1. Eschiti, Valerie S. RN, MSN CHTP, AHN-BC Reviewer, DCCN Assistant Professor

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In order to achieve higher levels of wellness and a sense of control, patients in critical settings are using complementary and alternative modalities (CAM) with increasing frequency. This is a reflection of the increased use by the general public.1,2 It behooves critical care nurses to learn more about CAM. What are the benefits? What are the risks? What modalities might critical care nurses be able to provide? When are referrals for CAM appropriate?


For instance, a patient may be admitted to the coronary care unit who has been taking garlic capsules at home. This patient is scheduled for an emergency coronary artery bypass graft. Does a red flag go up for the nurse? Does she realize that use of garlic may increase bleeding time? Does she notify the physician?3,4


After returning to the unit after surgery, this patient may have difficulty resting, and requests to have a Therapeutic Touch (TT) treatment to promote relaxation and pain reduction. Does the nurse have any education regarding TT? If not, is she knowledgeable of a nurse in the hospital who is? Is she able to provide a referral for this patient, so that the highest quality of care is delivered and the patient's needs are met?5


The National Health Center for Complementary and Alternative Medicine (NCCAM) defines integrative therapies as those modalities for which there is some scientific basis for usage. Closely related terms are "alternative" and "complementary" therapies. Alternative therapies are those that are used instead of mainstream medical therapies. Complementary therapies are those that are used in conjunction with mainstream treatments. Both alternative and complementary therapies do not have adequate, high-quality scientific evidence for usage.6


CAM is divided into 5 major categories: alternative medical systems, mind-body interventions, biologically based therapies, manipulative and body-based methods, and energy therapies.6 Rather than discuss details of each category, I refer readers to the reference list below to learn more about CAM.


Fascinating research has been conducted by Tracy and Lindquist7 in the use of CAM by critical care patients. They note that nurses may serve as barriers or facilitators to CAM usage, depending on factors such as nurses' attitudes and knowledge regarding CAM. Their proposed model of nursing's role in the use of CAM by patients points to potential outcomes of improved patient and family satisfaction, improved staff satisfaction, enhanced patient safety, as well as positive physical and psychosocial outcomes.


In order to provide holistic, safe, quality care, the critical care nurse needs to become knowledgeable about CAM. However, it is not expected that she become an expert in all modalities. Rather, she needs to be cognizant of major CAM categories, where to locate information regarding specific modalities, and how to make referrals as needed.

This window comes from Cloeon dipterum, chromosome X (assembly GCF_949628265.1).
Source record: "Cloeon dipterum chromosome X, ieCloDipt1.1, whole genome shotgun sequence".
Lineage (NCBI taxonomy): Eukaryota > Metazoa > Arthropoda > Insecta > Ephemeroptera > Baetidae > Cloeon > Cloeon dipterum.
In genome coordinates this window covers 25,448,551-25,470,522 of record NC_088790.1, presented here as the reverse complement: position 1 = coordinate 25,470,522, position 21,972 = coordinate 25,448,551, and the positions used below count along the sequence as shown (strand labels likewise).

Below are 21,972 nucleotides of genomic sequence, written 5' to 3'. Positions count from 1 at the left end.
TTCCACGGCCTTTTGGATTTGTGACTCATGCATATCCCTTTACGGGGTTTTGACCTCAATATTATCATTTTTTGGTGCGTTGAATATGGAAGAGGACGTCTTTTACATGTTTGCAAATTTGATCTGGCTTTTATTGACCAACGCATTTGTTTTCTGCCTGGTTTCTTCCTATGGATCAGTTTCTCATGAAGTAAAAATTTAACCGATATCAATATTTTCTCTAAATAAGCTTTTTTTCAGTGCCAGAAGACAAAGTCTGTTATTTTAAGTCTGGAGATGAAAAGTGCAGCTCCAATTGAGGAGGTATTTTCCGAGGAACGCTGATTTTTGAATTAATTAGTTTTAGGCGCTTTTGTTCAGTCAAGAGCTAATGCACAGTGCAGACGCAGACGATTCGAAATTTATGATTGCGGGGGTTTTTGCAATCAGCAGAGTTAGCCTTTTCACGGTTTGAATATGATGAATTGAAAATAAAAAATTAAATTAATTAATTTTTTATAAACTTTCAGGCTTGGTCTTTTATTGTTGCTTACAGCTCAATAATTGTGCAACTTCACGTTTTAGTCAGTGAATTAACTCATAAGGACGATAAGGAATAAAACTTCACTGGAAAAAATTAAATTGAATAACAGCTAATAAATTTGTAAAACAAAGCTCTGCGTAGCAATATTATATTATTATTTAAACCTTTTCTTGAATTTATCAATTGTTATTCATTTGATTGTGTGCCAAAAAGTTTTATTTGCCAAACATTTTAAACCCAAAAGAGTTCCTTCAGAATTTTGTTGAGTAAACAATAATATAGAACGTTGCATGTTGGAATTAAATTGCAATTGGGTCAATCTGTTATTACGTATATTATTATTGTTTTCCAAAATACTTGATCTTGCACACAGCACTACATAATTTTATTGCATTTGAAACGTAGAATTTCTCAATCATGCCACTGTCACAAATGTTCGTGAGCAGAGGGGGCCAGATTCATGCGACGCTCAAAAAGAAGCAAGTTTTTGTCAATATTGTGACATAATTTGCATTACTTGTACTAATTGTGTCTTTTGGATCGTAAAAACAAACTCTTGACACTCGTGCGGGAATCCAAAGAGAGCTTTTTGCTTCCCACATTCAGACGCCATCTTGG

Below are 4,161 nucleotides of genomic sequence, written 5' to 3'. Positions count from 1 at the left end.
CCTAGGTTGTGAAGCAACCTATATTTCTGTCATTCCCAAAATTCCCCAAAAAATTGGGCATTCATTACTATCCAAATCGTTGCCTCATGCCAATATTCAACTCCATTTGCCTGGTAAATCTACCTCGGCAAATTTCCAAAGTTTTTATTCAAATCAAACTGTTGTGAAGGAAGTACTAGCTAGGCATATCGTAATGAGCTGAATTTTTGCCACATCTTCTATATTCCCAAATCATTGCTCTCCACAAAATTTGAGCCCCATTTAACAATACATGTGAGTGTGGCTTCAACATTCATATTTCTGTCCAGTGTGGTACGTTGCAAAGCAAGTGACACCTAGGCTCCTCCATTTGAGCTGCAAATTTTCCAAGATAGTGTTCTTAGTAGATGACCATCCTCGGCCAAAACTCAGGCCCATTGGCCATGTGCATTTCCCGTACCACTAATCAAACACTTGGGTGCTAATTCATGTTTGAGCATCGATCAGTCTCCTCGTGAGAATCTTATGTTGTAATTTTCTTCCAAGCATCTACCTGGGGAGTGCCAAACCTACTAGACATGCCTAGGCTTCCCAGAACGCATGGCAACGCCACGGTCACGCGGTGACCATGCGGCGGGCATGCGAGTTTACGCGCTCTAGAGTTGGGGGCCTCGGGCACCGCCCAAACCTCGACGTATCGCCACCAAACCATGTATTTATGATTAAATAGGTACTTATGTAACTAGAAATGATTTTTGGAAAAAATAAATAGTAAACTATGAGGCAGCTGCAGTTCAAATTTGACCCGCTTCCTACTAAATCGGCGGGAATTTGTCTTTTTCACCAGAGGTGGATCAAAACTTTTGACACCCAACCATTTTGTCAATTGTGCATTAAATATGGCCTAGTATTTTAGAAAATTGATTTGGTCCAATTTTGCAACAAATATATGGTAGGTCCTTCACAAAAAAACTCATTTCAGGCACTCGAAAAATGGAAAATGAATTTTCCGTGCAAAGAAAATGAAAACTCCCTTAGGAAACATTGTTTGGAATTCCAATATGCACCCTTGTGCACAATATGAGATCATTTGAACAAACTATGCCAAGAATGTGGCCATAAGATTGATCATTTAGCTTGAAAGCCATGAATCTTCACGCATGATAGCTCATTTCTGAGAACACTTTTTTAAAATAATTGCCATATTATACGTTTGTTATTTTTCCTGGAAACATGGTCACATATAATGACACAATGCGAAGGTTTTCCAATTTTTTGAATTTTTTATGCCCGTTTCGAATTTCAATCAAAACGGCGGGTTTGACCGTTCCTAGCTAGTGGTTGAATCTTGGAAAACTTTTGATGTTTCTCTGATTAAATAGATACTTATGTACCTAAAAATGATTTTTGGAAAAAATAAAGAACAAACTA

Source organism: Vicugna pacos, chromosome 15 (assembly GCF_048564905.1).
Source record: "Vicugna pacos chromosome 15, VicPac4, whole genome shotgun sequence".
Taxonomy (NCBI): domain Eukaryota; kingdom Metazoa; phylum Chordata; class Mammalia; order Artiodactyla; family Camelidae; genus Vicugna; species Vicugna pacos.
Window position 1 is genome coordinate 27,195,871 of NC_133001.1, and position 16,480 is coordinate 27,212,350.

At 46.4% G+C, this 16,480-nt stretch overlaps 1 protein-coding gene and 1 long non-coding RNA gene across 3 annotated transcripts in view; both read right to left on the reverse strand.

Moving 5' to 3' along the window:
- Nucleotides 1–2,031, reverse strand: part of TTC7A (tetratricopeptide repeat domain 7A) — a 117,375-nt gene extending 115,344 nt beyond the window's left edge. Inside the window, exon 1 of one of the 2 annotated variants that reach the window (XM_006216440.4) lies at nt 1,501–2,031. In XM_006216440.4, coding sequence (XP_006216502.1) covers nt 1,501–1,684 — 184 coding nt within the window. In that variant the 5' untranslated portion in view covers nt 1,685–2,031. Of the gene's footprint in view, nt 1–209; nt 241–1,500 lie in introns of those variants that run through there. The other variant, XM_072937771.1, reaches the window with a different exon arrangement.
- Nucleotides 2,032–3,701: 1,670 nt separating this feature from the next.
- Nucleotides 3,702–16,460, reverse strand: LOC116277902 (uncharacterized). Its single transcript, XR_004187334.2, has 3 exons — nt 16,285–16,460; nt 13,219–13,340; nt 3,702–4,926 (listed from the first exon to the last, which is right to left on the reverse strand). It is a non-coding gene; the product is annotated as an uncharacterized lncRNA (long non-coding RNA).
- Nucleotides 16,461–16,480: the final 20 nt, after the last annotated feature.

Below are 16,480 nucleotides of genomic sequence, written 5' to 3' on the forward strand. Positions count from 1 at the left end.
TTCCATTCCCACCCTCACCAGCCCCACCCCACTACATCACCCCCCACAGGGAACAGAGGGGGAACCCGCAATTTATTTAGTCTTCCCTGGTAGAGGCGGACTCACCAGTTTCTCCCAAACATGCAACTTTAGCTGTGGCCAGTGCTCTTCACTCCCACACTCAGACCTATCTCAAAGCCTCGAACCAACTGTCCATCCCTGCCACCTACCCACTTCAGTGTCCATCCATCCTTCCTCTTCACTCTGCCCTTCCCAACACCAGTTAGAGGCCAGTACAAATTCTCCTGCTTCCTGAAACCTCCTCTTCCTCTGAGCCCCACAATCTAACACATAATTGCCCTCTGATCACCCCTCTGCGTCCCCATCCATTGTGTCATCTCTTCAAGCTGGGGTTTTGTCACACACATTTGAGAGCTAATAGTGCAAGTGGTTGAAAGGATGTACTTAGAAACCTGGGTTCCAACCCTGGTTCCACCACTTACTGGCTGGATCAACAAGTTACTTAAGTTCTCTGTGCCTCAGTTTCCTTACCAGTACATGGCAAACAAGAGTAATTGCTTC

Unit policies and procedures may need to be developed. CAM resources may need to be made available on the unit, such as handbooks and Internet resources. It is wise for the critical care nurse to keep an open mind with CAM. Because like it or not, the public continues to increase their demand for CAM in conjunction with Western biomedicine.


This provides challenges to nursing, but also rewards. As Tracy and Lindquist's model indicates, numerous positive outcomes may be achieved by the nurse acting as a facilitator to CAM use.7 These outcomes benefit not only critically ill patients, but also the nurses who care for them.


Valerie S. Eschiti, RN, MSN,CHTP, AHN-BC


Reviewer, DCCN


Assistant Professor, Midwestern


State University, Wilson School


of Nursing, Wichita Falls, TX




1. Eisenberg DM, Davis RB, Ettner SL, et al. Trends in alternative medicine use in the United States, 1990-1997. JAMA. 1998;280(18):1569-1575. [Context Link]


2. Barnes P, Powell-Grinner E, McFann K, Nahin RL. Complementary and alternative medicine use among adults: United States, 2002. DHHS Publication No. 2004-1250-04-0342. Hyattsville, MD: U.S. Department of Health and Human Services; 2004. [Context Link]


3. Agency for Healthcare Research and Quality. Garlic: effects on cardiovascular risks and disease, protective effects against cancer, and clinical adverse effects. Evidence Report/Technology Assessment: Number 20. Rockville, MD: Author. Available at: [Context Link]


4. Lu Y. Herb use in critical care: what to watch for. Crit Care Nurs Clin North Am. 2003;15:313-319. [Context Link]


5. Richards K, Nagel C, Markie M, Elwell J, Barone C. Use of complementary and alternative therapies to promote sleep in critically ill patients. Crit Care Nurs Clin North Am. 2003;15:329-340. [Context Link]


6. National Center for Complementary and Alternative Medicine. What is complementary and alternative medicine? 2002. Available at: [Context Link]


7. Tracy MF, Lindquist R. Nursing's role in complementary and alternative therapy use in critical care. Crit Care Nurs Clin North Am. 2003;15:289-294. [Context Link]